Masboquera is our next stop. The town has recently completely renovated its street paving and you may be surprised when you see its bell tower, known as the Torre de les Hores. It has been thoroughly remodelled and is crowned by a brick belfry. When you're leaving the town it makes for a great photo with the mountains in the background.

The third town on our itinerary is Masriudoms, which is a little bigger than Masboquera. Take a stroll down the Carrer Major, to Sant Jaume church, which is small but has a 18th century defence tower as its bell tower and which has been declared a site of national cultural interest. Carry on to the Plaça de la Font and the old communal laundry area, where, until recently, the villagers did their washing and stopped to chat.

Morning day 2: Leisure at the seaside

© Rafael López-Monné / Ajuntament de Vandellòs i l'Hospitalet de l'Infant

Those who can't wait to have a swim in the sea needn't worry; we're now heading for the beach. While winding down the Vall de Llors valley on the C-44, descending some 300 metres in a short space of time, you'll catch alluring glimpses of the sea in the distance. Our destination is Arenal beach in Hospitalet de l'Infant. Here you can either lie down to roast in the sun or, if you have made a booking, take part in one of the many nautical activities on offer, which range from windsurfing and diving to sailing, kite surfing and kayaking.

When it's time for lunch you have many nearby options based on Mediterranean cuisine and top quality fish dishes.

Afternoon day 2: Beyond the beach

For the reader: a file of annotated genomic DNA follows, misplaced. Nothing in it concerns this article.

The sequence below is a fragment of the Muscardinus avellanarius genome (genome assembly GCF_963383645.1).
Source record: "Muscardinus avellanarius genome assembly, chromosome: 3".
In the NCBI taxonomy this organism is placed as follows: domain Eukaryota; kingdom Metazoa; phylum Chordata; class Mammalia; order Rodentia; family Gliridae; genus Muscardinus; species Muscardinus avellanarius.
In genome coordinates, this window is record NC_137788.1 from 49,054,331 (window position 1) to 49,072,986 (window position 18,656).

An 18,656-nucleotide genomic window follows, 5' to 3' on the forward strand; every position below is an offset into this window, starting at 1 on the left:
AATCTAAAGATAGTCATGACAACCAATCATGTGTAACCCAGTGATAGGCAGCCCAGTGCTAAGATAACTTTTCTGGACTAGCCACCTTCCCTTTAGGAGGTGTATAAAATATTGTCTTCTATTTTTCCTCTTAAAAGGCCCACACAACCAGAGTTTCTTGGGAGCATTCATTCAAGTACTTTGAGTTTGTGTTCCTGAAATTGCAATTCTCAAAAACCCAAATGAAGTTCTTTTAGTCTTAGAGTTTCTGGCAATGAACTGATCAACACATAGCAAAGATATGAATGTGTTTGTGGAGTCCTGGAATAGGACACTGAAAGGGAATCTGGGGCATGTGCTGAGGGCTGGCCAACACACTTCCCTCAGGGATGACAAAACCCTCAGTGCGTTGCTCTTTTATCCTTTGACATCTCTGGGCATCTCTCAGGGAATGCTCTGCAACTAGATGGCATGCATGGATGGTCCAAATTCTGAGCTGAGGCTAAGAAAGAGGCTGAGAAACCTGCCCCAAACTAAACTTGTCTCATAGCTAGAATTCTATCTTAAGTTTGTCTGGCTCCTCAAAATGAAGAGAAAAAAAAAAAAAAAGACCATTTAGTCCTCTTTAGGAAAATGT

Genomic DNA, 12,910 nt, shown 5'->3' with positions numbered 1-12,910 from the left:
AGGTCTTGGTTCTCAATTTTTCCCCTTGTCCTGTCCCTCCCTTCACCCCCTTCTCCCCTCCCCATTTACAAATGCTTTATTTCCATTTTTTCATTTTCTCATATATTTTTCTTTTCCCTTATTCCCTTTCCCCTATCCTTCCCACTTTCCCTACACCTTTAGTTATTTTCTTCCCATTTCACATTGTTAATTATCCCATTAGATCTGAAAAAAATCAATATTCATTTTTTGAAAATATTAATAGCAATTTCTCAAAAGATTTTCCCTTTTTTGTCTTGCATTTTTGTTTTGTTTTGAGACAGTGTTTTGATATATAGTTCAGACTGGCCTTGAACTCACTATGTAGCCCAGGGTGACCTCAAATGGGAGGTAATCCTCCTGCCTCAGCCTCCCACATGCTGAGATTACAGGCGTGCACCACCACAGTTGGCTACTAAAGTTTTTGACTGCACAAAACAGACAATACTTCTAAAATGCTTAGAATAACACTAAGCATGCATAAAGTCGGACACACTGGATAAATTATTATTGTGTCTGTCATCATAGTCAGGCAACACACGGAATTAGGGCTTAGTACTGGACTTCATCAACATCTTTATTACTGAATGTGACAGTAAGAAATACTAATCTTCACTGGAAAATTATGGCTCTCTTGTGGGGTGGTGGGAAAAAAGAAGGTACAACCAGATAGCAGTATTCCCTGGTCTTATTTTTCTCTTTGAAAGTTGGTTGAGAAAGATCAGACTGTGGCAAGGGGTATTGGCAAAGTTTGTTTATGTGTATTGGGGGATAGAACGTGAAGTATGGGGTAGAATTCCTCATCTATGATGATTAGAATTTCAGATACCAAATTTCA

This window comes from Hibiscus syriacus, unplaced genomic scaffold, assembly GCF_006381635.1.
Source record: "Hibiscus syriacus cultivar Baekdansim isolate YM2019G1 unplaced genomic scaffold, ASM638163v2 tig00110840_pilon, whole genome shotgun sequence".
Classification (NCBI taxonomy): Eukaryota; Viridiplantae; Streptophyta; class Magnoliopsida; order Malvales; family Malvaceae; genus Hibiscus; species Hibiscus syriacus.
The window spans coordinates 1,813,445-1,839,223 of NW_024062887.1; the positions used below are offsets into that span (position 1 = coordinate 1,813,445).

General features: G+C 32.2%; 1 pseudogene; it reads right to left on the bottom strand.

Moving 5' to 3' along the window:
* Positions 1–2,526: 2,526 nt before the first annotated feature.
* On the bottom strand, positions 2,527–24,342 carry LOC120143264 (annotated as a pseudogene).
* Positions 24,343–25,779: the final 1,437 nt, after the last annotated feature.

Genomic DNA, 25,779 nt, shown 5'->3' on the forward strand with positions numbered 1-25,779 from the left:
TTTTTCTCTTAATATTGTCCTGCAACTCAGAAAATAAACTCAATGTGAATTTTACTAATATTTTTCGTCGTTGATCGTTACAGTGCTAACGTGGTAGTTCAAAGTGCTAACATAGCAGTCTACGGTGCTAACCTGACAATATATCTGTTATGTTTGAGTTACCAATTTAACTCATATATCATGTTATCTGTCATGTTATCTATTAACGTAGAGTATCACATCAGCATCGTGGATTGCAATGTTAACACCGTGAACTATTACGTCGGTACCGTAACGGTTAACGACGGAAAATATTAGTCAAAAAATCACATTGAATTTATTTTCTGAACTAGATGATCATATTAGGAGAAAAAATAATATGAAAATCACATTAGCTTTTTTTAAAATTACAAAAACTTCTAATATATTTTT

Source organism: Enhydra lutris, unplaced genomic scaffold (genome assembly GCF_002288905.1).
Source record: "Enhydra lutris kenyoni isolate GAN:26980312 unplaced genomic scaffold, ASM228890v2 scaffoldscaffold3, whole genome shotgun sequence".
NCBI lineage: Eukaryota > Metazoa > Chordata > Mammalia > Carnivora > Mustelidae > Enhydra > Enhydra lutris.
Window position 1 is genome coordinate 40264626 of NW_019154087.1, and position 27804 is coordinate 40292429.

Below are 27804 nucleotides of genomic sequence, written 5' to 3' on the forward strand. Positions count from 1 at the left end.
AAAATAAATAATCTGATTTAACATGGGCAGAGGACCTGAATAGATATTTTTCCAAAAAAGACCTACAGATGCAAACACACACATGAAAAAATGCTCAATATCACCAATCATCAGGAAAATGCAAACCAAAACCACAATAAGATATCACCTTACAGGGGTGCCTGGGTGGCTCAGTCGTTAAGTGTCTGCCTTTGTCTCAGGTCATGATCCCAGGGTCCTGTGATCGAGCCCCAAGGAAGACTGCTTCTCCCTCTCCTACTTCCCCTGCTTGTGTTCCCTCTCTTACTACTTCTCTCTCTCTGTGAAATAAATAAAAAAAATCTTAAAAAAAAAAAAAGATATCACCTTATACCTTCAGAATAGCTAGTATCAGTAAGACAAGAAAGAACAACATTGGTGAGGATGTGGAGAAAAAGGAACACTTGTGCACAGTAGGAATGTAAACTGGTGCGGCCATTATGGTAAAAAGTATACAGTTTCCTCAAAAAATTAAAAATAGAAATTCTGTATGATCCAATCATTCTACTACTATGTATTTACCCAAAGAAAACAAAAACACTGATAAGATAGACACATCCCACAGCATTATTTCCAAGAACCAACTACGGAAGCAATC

© Rafael López-Monné / Ajuntament de Vandellòs i l'Hospitalet de l'Infant

When you're tired of the beach, it's time to explore Hospitalet de l'Infant. The curious may be interested in the origin of the town's name. It comes from the fact that in this place a hospital (in its original meaning a "place of hospitality") was built in 1344 on the command of the son of King James II of Anjou, Prince Peter of Aragon and Anjou, which attended and accommodated travellers going between Barcelona and Valencia. You can still see the remains of the original hospital, consisting of a tower and some of the walls, while the reconstructed part houses the Sala Infant Pere, which holds exhibitions and cultural events throughout the year. You shouldn't confuse it with the Centre Cultural Infant Pere, a large building which lies some 500 metres away and which has a theatre-concert hall, a library and a multipurpose hall, as well as offices.

Out time here is nearly over and we can take advantage of the last few hours of our getaway to do some shopping in town before ending our walk at the magnificent viewing area in Plaça de la Marina, which offers wonderful views at sunset. In summer it also holds a craft market and live music. If we still have a few minutes to spare, we can take a stroll around the marina and enjoy its atmosphere and some of the dishes in its restaurants.



Where to stay and where to eat

Cultural venues

Ca la Torre

Located right next door to the church and the town hall in Vandellòs, Ca la Torre is a manor house that takes its name from its defence tower, which dates from the Middle Ages. Decaled a site of national cultural interest, today it is a cultural centre that provides the town with a variety of services.

  1. Plaça dels Drs. Gil-Vernet, s/n, (Calafell)
More info

Olive Oil Museum

This old oil mill has been restored and converted into an study centre dedicated to the world of olive oil. Its modern museum exhibits invite visitors to discover and explore the world of olive oil through the mill’s original machinery and the testimony of some of the millers who once worked there.

  1. Carretera C-44 de Móra a l'Hospitalet de l'Infant, n. 2, (Vandellòs)
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City links

Global links